A League of Her Own

Raise Your Hand If You Love The Hawk!

ANDRE DAWSON

 

There's no real Cubs news today, but there is a plethora of Andre Dawson interviews out there. So let's go with that.

First Andre gives Cubs fans the praise we so desperately crave (when your team has been bad at baseball for 100 years, you find your joy where you can):

"I'm grateful that both of those organizations gave me the opportunity to wear their uniform," Dawson said in New York Thursday, one day after receiving word of his election. "I played a little bit longer in Montreal. Of course, that's where I got my initial start.

"But, I tell you, going to Wrigley Field, playing in the 'Friendly Confines' amongst the Cubs fans, that was amazing in itself. That really rejuvenated my career, I think, and put me at a point in time where I was unsure about myself and the game and how much longer I was going to be in the game. The way the Cubs fans embraced me that first year pretty much propelled me on to winning the National League MVP award.

"I owe that organization a lot for believing in me."

Andre goes on to wax nostalgic about Montreal, Capgate, and how much more Cubs fans loved him than Milton Bradley:

Daily Herald columnist Barry Rozner, who covered Dawson in the early 1990s, said Dawson has told him numerous times he'd like to go into the Hall of Fame as a Cub.

Dawson added he was especially heartened because the fans stuck with him even as his start as a Cub wasn't what he would have liked.

"I didn't really meet the demands initially, but I just felt that in a sense I played in a media center, I played somewhere where the fans really took a hold and adored me and made me really go out and be, not really a crowd pleaser, but not embarrass them and just give it what they expected day in and day out."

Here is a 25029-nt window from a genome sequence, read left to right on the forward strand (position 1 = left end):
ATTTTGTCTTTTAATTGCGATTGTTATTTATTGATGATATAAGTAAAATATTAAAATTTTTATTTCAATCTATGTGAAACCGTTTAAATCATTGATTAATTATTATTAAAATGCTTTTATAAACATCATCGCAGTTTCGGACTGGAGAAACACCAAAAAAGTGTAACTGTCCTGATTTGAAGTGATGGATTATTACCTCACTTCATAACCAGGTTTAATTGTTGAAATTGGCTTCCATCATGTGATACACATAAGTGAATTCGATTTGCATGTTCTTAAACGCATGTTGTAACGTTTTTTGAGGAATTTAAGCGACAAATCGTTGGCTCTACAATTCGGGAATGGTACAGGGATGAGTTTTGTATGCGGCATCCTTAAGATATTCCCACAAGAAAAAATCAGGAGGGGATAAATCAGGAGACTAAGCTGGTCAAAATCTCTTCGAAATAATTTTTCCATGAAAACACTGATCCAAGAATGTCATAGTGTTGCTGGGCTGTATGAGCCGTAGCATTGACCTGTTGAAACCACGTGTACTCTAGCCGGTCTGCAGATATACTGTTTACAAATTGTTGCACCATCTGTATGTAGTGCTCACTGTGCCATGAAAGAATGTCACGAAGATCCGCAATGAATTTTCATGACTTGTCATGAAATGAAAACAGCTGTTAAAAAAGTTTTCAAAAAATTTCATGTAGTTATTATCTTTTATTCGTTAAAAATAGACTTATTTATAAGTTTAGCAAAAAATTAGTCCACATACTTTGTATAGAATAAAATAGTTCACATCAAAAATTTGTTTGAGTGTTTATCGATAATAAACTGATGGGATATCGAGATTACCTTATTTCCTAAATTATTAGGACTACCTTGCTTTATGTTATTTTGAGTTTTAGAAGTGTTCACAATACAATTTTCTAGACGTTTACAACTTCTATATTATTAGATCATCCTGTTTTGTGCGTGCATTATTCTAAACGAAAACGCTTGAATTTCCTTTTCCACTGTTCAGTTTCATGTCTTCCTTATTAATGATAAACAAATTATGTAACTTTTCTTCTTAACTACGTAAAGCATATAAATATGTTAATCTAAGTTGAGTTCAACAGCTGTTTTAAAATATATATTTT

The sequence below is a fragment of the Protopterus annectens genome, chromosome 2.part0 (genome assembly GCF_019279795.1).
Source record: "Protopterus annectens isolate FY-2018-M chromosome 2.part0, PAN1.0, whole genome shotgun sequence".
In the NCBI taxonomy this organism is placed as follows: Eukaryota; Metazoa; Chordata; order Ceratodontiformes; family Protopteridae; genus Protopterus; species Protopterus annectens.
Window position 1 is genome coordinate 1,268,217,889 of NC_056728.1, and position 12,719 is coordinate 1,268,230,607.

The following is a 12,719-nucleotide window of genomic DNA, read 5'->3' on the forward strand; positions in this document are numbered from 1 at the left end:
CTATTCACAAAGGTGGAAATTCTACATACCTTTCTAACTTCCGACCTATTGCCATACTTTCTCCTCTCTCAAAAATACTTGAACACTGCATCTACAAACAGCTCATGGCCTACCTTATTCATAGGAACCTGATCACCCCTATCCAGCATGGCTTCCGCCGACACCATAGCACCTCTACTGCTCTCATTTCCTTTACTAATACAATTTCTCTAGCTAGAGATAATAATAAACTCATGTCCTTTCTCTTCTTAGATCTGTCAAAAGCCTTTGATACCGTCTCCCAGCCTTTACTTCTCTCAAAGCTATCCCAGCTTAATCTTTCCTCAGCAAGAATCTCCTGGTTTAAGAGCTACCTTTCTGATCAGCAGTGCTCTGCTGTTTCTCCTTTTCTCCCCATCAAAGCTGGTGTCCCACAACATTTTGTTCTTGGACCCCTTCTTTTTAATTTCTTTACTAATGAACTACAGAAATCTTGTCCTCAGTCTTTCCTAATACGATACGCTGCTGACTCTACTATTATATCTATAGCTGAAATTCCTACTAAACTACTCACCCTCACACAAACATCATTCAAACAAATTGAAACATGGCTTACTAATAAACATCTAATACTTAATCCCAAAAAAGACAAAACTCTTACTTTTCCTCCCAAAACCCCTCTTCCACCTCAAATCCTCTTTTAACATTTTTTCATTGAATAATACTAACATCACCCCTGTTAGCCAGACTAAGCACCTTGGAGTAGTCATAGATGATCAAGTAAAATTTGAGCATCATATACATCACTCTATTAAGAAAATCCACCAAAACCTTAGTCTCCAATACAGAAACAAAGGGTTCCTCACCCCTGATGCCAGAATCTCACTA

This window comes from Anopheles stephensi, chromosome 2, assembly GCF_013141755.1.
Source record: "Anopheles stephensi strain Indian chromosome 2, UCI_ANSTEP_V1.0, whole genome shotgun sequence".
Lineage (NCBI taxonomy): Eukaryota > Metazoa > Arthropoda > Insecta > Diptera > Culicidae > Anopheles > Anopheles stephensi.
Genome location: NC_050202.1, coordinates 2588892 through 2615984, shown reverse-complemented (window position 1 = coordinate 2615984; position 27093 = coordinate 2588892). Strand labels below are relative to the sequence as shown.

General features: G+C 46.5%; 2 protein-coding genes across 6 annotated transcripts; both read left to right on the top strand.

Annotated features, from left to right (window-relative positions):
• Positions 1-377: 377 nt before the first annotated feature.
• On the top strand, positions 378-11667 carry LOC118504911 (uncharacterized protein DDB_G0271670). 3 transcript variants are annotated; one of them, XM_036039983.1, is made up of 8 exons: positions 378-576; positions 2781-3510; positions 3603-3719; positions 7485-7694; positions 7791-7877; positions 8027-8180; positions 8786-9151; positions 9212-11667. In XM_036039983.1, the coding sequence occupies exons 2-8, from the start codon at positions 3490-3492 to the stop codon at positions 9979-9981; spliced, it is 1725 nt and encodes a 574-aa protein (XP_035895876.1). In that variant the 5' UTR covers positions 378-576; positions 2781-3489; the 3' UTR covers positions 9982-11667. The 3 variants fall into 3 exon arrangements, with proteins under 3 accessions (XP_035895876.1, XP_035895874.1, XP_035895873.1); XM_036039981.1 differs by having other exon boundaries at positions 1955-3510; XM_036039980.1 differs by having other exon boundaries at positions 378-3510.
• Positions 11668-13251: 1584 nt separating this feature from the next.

Ha. It amuses me to imagine steam coming out of Milton Bradley's ears somewhere as he reads that. But I digress:

Dawson also gave a tip of the cap, so to speak, to the fans in Montreal, who supported the team in greater numbers during early '80s."I still run into a lot of fans that flock to South Florida for the winter," said Dawson, who now works for the Florida Marlins. "I still have a lot of memories of the days in Montreal. I'm most appreciative. We had huge turnouts at one point, sometimes almost closer to 3 million total.

"A lot of times, a lot of them weren't quite knowledgeable about the game. They would make comments like, 'What time is the match today?' But for the most part, they learned the game, and they enjoyed it. Again, I really had a wonderful time there. I played there for 10 years.

"To the fans, I would just like to say thank you for the support over the years."

Dawson left the Expos with some hard feelings after the 1986 season, when he couldn't come to terms on a new contract. He brought the Cubs a blank contract in the spring of 1987 and played that season for $500,000.

Dawson also took time out of his busy schedule to not weigh in on the steroids issue:

Much has been written about how Dawson may have benefited from a voter backlash against players who came from the game's so-called "steroids era." Appearing today on "The Mully & Hanley Show" on WSCR-AM 670, Dawson declined to get involved in the debate, but did note that Major League Baseball has only itself to blame for the public's mistrust.